As we touched on earlier, Johnson does play a decent amount of point-forward for the Heat. But we’ve also seen him slide over and play center at times, too. Because he can essentially play just about every position on the floor, he tends to find mismatches and the Heat did a nice job of taking advantage of exploiting those opportunities.
 
NOT CRAZY ABOUT...

 
Because of how well things turned out in his first season with the Heat, Johnson, 30, has made it clear that his preference is to return to Miami with a multi-year deal (preferably four years).
 
The Heat enjoyed having Johnson in the fold, but like the Celtics, they too have their sights set on signing players who can make a greater impact on the game; i.e. Gordon Hayward, who is expected to choose between staying in Utah or signing with Boston or Miami.
 
At 30, adding a player at this point in their career who has been primarily a role player, doesn’t seem like an ideal move to make for a Celtics team that has visions of deep playoff runs with superstar-caliber talent leading the way.
 
IN CONCLUSION...
 
He’s a good player who will help someone next season, but don’t look for it to be the Celtics. His versatility will be rewarded by some team, and that team could have been Boston maybe a year or two ago.
 
PRICE TAG
 
Two years, $30 million. He’s a beefier, frontcourt version of ex-Celtic Turne,r who signed a four-year, $70 million contract last summer. Johnson isn’t going to get that kind of money, but he will get a sizeable raise. But that bump in pay coming from the Celtics seems unlikely.

Texas Hold'em: Noel would interest Celts, but Mavs probably won't let him go

Texas Hold'em: Noel would interest Celts, but Mavs probably won't let him go

The Celtics' two main targets in free agency are expected to be Gordon Hayward and Blake Griffin. But what if neither signs here . . . or what if the C's have other plans? This week, we'll look at some of  'The Other Guys' who might interest the Celtics: TODAY: Dallas' Nerlens Noel.

BOSTON -- When the Celtics had trade talks with Philadelphia last season, it was no secret they had their eyes set on Nerlens Noel.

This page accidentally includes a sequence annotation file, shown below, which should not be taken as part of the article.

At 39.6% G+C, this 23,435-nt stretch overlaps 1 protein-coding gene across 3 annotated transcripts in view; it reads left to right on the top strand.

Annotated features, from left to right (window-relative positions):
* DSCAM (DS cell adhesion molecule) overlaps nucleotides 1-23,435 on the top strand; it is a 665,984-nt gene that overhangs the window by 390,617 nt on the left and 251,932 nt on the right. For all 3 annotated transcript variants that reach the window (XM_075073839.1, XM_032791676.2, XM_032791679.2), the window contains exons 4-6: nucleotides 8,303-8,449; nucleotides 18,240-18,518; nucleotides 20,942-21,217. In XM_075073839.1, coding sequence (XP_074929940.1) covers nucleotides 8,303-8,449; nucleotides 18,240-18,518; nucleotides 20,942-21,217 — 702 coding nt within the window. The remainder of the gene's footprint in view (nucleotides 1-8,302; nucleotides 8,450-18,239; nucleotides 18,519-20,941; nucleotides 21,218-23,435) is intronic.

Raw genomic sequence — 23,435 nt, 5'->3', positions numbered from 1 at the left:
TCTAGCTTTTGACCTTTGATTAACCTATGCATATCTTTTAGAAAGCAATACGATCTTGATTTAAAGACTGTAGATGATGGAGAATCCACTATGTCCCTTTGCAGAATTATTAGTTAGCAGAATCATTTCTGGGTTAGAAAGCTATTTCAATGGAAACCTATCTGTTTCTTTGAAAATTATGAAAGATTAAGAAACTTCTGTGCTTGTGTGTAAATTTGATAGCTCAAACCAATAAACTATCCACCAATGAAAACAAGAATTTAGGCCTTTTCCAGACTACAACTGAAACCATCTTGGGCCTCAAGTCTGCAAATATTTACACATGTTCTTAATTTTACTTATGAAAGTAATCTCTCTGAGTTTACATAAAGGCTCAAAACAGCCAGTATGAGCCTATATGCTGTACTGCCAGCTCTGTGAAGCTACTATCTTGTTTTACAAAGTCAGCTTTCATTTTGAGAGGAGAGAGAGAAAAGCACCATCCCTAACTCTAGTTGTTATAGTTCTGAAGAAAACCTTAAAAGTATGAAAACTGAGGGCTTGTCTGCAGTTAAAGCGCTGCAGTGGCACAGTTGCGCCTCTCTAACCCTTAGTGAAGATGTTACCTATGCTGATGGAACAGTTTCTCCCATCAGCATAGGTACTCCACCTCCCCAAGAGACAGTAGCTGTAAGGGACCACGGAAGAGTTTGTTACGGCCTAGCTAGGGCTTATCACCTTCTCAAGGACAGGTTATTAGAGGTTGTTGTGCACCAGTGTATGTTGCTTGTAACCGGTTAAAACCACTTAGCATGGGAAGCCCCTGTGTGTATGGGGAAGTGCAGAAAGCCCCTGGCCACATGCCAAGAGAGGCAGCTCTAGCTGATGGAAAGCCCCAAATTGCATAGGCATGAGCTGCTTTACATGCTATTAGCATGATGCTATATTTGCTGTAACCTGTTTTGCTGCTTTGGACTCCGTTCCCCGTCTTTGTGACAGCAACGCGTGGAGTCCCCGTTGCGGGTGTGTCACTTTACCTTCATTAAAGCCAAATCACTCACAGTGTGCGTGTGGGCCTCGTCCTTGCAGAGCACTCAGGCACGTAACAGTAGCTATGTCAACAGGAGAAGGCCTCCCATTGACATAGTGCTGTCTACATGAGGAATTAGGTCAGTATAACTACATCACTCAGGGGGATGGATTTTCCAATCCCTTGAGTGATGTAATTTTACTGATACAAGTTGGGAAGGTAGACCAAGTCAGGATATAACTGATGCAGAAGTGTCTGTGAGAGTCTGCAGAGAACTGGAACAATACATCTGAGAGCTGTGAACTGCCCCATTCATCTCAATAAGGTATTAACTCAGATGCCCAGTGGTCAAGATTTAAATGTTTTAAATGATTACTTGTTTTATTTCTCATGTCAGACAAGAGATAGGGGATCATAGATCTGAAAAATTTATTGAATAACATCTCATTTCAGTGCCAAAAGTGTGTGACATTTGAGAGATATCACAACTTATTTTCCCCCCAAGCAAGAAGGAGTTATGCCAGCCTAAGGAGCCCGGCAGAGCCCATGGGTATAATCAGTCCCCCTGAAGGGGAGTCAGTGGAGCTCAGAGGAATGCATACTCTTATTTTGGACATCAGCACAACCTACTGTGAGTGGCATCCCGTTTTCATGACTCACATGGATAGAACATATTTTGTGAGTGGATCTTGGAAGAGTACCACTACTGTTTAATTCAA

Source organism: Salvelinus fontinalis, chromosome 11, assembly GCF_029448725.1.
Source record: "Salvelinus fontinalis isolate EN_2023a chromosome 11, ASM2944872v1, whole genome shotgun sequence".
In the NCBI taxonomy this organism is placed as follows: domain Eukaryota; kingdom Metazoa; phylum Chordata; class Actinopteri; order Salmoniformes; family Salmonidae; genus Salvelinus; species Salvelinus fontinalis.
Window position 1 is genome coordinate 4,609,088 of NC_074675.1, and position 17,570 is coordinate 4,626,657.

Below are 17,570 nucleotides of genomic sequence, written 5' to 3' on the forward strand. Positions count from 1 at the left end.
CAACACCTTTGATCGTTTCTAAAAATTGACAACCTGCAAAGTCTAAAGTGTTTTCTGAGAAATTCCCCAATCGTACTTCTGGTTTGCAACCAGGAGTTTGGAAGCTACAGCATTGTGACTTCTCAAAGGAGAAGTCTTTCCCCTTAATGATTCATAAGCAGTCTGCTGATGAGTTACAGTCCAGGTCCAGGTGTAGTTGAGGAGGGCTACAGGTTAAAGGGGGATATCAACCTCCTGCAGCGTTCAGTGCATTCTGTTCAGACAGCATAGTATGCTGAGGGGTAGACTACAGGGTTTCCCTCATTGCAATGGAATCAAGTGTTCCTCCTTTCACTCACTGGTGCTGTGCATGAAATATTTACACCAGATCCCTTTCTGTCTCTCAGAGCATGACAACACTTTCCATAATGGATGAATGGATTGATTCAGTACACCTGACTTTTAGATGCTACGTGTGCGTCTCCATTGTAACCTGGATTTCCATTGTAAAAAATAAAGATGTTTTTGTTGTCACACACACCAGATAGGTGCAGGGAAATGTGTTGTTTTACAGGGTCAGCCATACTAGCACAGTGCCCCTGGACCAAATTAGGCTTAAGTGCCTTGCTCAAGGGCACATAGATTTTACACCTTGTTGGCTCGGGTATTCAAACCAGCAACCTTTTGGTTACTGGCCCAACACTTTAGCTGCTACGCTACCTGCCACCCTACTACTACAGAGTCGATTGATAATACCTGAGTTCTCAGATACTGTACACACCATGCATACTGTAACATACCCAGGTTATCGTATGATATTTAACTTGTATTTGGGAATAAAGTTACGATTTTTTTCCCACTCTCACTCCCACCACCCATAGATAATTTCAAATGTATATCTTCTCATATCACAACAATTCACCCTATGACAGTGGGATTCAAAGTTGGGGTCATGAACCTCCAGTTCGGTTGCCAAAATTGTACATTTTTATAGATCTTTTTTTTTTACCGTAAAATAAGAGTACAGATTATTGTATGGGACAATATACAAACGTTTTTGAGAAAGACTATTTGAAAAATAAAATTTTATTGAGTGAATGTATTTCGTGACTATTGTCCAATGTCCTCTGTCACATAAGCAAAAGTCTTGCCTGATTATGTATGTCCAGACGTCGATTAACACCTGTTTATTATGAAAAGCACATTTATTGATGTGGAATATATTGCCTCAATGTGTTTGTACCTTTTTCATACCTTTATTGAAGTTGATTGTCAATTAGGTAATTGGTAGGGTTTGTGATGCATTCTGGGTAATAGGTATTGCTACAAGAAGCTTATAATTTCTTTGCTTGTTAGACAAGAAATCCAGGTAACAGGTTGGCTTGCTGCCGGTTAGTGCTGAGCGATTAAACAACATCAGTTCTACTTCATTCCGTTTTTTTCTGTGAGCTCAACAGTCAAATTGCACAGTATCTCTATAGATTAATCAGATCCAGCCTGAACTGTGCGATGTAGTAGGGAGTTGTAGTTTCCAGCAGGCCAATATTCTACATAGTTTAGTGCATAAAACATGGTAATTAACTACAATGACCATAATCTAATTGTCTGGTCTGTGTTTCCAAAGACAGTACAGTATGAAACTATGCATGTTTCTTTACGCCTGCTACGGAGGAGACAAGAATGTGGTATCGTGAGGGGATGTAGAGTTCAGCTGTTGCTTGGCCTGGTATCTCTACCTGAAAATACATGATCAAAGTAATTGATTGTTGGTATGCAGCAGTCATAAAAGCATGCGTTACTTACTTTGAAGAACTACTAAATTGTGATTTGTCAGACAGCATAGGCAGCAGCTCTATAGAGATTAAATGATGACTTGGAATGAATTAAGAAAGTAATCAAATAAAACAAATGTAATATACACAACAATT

The 23-year-old has shown tremendous potential as an elite, rim-protecting big man.

THE OTHER GUYS: POTENTIAL CELTIC FREE-AGENT TARGETS

The Dallas Mavericks saw those same qualities, which is why they engineered a trade for him last season despite knowing he would be a restricted free agent this summer.
 
And while he would certainly be the kind of player Boston would absolutely love to add to the mix, seeing the Mavericks go in a different direction seems highly unlikely.
 
But until he signs with the Mavericks or any other team, the Celtics can’t be totally discounted as a possibility if they strike out on Gordon Hayward and Blake Griffin.
 
WE LIKE HIM BECAUSE . . .
 
His proven body of work and his potential. Noel has shown flashes of being a decent player offensively, but he’s going to get paid handsomely this summer because of his defense and rebounding.
 
According to Basketball-reference.com, Noel has been among the NBA’s top 10 in defensive box plus/minus two of his three NBA seasons.
 
During the 2014-15 season, his defensive plus/minus was +4.5 (fourth in the NBA) and the following season it was +3.4 (eighth in the NBA).
 
And while his upside is viewed primarily through a defensive prism, his presence on the floor seemed to provide a much-needed jolt to the Mavericks offensively.
 
In his 22 games with Dallas, he averaged 8.5 points and 6.8 rebounds with a solid offensive rating of 106.1.
 
NOT CRAZY ABOUT . . .
 
You love Noel’s length and athleticism, but you wish he would add some weight to withstand the physical rigors of playing primarily in the post. In an ideal world, Noel will add another 10-15 pounds, which would put him weight-wise similar to another standout Maverick from a few years back, Tyson Chandler. But Noel’s narrow shoulders and pogo-stick thick legs will likely result in his current 228-pound frame not changing much in the near future. He will still be a factor defensively, but there will be nights when stronger, more physical centers will give him problems. Fortunately for him and the Mavericks, big men whose strength is well, their strength, are becoming scarce in this new age of position-less basketball in the NBA.
 
IN CONCLUSION . . .
 
Noel would look really good in a Celtics uniform, but there’s little to no chance the Mavericks allow him to get away. They've made it clear that re-signing the 6-foot-11 big man is their top priority. And short of Kevin Durant or Stephen Curry saying they want to become a Maverick, it’s highly unlikely Dallas will change course.
 
PRICE TAG
 
Four-year, $106.4 million. That’s the most a team outside of Dallas can offer the soon-to-be restricted free agent. Noel knows the Mavericks won’t hesitate to offer him a max contract, which would give him more guaranteed years (five), better raises (eight percent versus five percent) and a total package of $143.55 million, which is more than $37 million beyond what other teams like the Celtics can offer.
 
Again, something would have to go unexpectedly wrong for Noel to wind up on any roster other than the Mavericks.